I 'sorta' participated last year (you can read about my May 2019 here), just to see if I could do it, but I didn't have a way to really join in and share my 'makes' as they have come to be known.  This May I actually created an Instagram page/site/thingy? so I could add a picture each day.  I challenged myself to wear at least one handmade item each day, it is quite interesting to see all the photos at a glance.  It really does reveal a lot about what I choose to wear of the things I have made.  Here's what I learned from my 2020 MeMadeMay Challenge....

The first thing I realized was that just getting into "real" clothes during lockdown was a challenge.  The urge to just put on the same sweatpants everyday had a huge amount of inertia behind it.  I was very glad for the challenge as a way to get me dressed everyday.  I noticed that being in something that I had picked intentionally helped me move into action of some sort, even if it was just getting out for a walk, or calling someone on the phone.  Also, knowing that I was going to take a picture of what I was wearing gave me more incentive to 'look presentable.'  It was subtle, but really did nudge me everyday to make the effort.

Here's a kind of breakdown of what I wore for the month:

Self designed patterns/garments:  19
Hand knit items:  15
Redos/refashions/upcycles: 4
Merchant and Mills: 4
Reversibles: 2 
Square Clothing...31!!!!!
Mud colors....31!!!!

Yep!  I'm definitely square!  And muddy!  If you don't believe me, I have the photographic proof!
(you can see these better on my Instagram thingy...beckysewsalot)

"Square and muddy" might be OK for describing a pig pen, but they are not the most attractive adjectives for a wardrobe.  However, it is not surprising that they are the ones that describe my closet.  I have been loving and choosing fabrics and garments in a very specific and narrow color range for quite a while now.  It has created a selection of clothing that is ultimately mix and matchable, and what might be surprising, is that I don't get tired of it.  I know that the colors suit me and it helps me feel confident in my choices.  What might be somewhat surprising is that I find restricting my color palette pushes me to be creative in other ways, such as distinctive details, or design lines.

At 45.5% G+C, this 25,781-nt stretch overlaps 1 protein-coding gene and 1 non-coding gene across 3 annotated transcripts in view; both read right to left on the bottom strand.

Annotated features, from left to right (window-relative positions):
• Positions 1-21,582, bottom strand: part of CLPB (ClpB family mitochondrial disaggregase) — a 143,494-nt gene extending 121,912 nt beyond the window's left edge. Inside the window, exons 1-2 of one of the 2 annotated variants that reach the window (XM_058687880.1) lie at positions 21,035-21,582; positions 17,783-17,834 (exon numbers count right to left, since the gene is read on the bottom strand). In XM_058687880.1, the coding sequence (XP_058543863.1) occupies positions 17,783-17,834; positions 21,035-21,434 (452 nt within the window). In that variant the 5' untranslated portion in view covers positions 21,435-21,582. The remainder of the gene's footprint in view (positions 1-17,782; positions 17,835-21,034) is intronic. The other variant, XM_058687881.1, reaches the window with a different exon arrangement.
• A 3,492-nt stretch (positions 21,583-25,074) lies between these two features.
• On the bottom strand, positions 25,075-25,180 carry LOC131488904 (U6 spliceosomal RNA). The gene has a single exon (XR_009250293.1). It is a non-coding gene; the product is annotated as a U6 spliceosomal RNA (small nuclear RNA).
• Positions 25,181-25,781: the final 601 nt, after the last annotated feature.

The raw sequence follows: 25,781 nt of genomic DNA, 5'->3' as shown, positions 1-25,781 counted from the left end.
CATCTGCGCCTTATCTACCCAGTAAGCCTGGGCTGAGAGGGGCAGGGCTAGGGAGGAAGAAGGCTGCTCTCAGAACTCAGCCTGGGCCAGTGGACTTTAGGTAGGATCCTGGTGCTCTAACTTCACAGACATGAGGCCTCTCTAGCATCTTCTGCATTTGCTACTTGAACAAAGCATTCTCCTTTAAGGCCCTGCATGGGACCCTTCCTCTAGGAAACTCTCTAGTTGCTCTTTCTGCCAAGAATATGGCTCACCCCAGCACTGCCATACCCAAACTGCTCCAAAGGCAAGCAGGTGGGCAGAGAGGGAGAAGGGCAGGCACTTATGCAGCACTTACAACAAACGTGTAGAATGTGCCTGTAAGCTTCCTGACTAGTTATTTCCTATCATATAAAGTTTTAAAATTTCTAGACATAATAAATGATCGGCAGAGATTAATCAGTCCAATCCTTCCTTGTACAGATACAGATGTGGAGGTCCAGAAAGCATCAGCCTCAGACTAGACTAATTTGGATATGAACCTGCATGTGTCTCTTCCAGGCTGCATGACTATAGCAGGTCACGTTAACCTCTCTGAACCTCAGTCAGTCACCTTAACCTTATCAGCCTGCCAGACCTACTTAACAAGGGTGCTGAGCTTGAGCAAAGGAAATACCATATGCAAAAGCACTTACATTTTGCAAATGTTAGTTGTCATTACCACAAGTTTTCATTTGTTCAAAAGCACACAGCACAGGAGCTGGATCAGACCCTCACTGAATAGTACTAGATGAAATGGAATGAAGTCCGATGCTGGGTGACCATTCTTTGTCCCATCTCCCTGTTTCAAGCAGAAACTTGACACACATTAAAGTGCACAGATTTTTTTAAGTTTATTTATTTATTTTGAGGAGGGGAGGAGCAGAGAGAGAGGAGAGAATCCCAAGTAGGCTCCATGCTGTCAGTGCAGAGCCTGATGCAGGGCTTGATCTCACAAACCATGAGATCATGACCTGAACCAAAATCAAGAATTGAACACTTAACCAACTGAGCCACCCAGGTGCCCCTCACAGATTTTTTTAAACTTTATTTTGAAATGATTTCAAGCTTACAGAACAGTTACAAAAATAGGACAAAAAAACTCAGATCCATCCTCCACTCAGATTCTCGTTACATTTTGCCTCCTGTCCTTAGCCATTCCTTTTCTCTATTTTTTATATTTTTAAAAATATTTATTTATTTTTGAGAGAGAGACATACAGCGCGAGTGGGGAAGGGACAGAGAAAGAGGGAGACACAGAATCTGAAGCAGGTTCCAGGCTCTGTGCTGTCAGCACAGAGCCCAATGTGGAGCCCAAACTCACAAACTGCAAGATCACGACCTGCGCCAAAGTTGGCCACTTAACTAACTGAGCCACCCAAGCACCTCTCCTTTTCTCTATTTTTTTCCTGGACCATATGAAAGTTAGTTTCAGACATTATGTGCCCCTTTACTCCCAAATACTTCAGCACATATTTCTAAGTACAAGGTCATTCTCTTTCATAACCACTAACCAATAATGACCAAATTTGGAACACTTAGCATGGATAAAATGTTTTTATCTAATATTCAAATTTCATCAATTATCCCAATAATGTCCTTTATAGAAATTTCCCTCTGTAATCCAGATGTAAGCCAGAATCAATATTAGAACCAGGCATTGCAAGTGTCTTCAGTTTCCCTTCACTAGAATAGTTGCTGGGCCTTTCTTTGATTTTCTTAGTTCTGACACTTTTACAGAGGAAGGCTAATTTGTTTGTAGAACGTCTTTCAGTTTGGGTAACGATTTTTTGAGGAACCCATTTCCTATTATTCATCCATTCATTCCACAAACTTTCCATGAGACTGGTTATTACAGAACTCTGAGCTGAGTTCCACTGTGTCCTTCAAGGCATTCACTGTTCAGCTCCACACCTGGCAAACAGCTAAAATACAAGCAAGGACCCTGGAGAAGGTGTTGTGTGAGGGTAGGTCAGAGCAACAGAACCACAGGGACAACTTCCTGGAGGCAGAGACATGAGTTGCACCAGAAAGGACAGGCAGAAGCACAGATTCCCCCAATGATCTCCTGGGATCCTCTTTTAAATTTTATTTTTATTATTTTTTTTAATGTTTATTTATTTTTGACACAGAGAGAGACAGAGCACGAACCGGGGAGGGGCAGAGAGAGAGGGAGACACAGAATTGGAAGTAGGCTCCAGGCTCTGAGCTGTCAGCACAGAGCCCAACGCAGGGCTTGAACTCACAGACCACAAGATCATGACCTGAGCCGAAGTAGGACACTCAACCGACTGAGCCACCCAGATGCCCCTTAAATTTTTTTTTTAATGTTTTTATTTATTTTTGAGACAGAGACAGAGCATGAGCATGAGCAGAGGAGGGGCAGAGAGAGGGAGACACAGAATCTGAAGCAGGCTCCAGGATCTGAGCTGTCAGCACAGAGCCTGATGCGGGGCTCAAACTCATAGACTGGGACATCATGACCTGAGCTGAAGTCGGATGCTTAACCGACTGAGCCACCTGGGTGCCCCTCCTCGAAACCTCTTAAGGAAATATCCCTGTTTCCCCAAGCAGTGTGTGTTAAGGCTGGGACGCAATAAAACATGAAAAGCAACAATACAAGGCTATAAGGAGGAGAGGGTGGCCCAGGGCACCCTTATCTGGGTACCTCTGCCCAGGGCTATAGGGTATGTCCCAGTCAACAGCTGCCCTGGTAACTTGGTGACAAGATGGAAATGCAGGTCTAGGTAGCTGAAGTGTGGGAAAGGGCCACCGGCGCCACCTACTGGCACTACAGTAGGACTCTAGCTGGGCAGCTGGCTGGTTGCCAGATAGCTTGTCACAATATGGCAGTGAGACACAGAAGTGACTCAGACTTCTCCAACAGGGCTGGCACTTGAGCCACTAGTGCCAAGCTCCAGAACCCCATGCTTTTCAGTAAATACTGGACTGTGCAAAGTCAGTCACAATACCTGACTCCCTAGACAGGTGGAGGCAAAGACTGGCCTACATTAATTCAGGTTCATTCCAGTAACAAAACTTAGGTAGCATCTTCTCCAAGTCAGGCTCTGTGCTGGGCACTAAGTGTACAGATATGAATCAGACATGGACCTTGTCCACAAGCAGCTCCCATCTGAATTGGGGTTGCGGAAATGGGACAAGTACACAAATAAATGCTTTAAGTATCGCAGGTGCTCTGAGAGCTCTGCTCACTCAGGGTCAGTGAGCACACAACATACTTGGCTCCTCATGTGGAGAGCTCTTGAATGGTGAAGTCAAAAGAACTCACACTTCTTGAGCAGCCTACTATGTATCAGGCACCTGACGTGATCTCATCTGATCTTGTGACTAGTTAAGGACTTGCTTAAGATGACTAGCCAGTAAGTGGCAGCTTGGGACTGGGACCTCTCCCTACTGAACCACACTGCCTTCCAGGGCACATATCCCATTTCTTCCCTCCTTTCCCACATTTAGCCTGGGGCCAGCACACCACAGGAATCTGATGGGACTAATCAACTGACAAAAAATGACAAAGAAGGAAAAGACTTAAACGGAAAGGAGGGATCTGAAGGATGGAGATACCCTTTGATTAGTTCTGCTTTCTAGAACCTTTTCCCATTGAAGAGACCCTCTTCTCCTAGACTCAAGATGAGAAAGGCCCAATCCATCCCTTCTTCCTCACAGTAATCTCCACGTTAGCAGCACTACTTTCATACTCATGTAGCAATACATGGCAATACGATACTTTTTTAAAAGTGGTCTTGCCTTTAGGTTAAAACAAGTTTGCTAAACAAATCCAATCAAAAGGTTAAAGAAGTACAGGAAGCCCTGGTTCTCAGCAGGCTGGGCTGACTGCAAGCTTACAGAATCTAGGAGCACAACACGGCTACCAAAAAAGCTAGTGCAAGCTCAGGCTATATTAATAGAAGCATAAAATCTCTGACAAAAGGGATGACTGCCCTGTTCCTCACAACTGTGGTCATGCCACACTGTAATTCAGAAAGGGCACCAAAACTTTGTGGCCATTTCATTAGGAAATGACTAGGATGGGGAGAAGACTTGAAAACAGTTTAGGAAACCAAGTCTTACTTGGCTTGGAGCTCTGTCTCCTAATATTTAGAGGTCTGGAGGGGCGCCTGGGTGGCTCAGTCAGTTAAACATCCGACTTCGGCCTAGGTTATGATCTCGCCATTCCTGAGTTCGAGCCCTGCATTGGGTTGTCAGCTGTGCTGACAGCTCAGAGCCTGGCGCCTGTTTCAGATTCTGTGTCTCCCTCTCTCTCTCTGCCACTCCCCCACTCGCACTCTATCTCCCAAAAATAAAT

Another realization that has happened over the past two years is that May is cold!  Growing up in Michigan you would think that I would have known that.  But as I looked over both last year and this year's clothing choices, I was looking at wool and sweaters and long pants and alpaca and turtle necks...occasionally by day 29 or 30 a short sleeve might show up, but on the whole, May is cold.  I think we here in Michigan trick ourselves into thinking that May is spring just because we are so dang tired of winter! 

So those are a couple of aha's from the challenge, but here is the kick in the head to all of this....going forward, I will be living for a big chunk of each year in a very warm and very colorful place!  Seeing these pictures and imagining them in Key West made me realize that I am going to have to break myself free from the mud and the alpaca and get into a bit more color and linen if I am going to feel like I belong on the island!  Now that feels like a challenge!


They Just Keep Coming

I may be sounding like a broken record, but I have another Merchant and Mills creation to share. 

Usually when I get home from a workshop I unpack and put everything away and promise to get back to it soon.  Of course, life happens and some time in the distant future I come across the samples or the half finished project and maybe I pick it up again.  It wasn't planned, duh, but as soon as I returned from my week in Rye we were asked to hunker down.  So, there I was with a pile of new patterns, a box full of luscious fabrics and all the time in world!  Shall we call it a bit of a silver lining?